Wednesday, August 31, 2005

When The Saints Go Marching In

Every major American city plays a role in the national consciousness, evolving from the stereotype of itself to a haven of expectations, of something to look forward to from that place. Los Angeles embodies our creativity, Washington, D.C., our political prowess. Las Vegas represents our feel good sins, Detroit our love for the car. And if New York is the fashion plate of the country and Atlanta the genteel and charming hospitality committee, then New Orleans is certainly representative of our collective appreciation of a good, long party, our ability and need to look at the circumstances of life and celebrate anyway.

To know a person from Louisiana, and New Orleans in particular, is to know a person unique from every other. I'm not talking about people who moved there, but those born and bred and raising generations in the Crescent City. A New Orleans native will introduce you to a plate of crawfish and laugh if you recoil; hurt this person's feelings and they are just as likely to utter a curse on you as they are to cry. They are the simmering soup of the most passionate parts of France, Spain, Africa and Native Americans. And they make one hell of a pot of jambalaya.

What they do best, however, is party. It is the person from New Orleans who will be the first to arrive and last to leave your pitiful attempt at a shindig. Visit their city, and you find a renewed energy to stay up all night, forgetting whatever age you thought you were. I've known people to book a flight to New Orleans for Mardi Gras' Fat Tuesday, but not a hotel room. When asked why, they'd simply say, "I won't be sleeping."

New Orleans is perhaps most famously known for it's funeral party. Shielding yourself behind a black veil and whispering condolences is for another place: in New Orleans, they celebrate the fact that the person existed at all. In a society full of people who will fail to call a friend for years but travel hundreds of miles to view their dead body, here is a city which mentally graffitis on our planet the famous bathroom wall words: "We Were Here."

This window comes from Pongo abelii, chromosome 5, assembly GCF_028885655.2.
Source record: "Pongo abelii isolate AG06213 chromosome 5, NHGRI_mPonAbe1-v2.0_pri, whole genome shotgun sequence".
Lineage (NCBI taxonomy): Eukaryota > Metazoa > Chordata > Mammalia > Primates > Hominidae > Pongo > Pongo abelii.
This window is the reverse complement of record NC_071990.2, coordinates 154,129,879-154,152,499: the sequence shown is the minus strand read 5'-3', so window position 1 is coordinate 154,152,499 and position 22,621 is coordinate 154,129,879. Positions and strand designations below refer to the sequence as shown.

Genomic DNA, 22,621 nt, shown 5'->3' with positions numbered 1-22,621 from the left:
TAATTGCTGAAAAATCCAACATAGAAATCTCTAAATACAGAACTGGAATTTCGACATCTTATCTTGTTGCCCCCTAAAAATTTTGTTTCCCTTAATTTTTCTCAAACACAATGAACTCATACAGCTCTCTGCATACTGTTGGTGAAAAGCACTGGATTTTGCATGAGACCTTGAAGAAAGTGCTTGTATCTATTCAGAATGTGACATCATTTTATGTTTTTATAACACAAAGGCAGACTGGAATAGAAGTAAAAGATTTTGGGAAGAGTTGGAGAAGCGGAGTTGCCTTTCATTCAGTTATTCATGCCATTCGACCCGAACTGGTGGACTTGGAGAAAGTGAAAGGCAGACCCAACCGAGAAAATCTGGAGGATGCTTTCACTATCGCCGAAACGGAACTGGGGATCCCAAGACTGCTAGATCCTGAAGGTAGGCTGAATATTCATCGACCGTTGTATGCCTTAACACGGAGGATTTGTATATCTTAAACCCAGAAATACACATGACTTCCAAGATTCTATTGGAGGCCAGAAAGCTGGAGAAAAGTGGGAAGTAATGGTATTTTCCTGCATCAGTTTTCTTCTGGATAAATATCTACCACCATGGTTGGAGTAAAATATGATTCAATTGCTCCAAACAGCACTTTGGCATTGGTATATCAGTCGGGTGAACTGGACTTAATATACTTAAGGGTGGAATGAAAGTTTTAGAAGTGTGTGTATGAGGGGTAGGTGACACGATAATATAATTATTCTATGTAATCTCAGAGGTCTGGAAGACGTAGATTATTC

Perhaps that is why the images on television and newspapers are so jarring. The city which teaches the rest of us to lighten up and have a drink was brought to its knees in a one day period by an ill tempered hurricane named Katrina. No one is celebrating. No one has anything positive to say. Places we can tick off from memory whether or not we've ever set foot in Louisiana... Bourbon Street, The French Quarter... are gone, submerged under water that even fifty foot levees failed to keep out.

My sister is an Atlanta resident with a best friend from New Orleans. Despite their friendship, my sister would rarely visit New Orleans. She didn't feel comfortable sleeping with the sea above her head. When she returned from her first visit, she told us about feeling small as she walked up a hill and then encountered the water, a tough psychological adjustment from East Coast living, where the water is usually 'down there.'

My sisters and I have been known to have irrational fears, and damn if one of them doesn't come horrifically to life every now and then just to reinforce them.

The desire to help is overwhelming. With any disaster we tend to bring out the checkbook, an action which always feels trite to me: like patting a dollar into the hand of a delivery boy we won't allow to use the front door. New Orleans has given the rest of us so much, an example to raise a glass to any one good fact you can find even if you're schlepping through a million bad. Our national party flame has been singularly doused, and all we can do is turn on the television and watch. And pray.

And believe that eventually, the city below the sea will persevere, that the party will begin again... and the band will march on.

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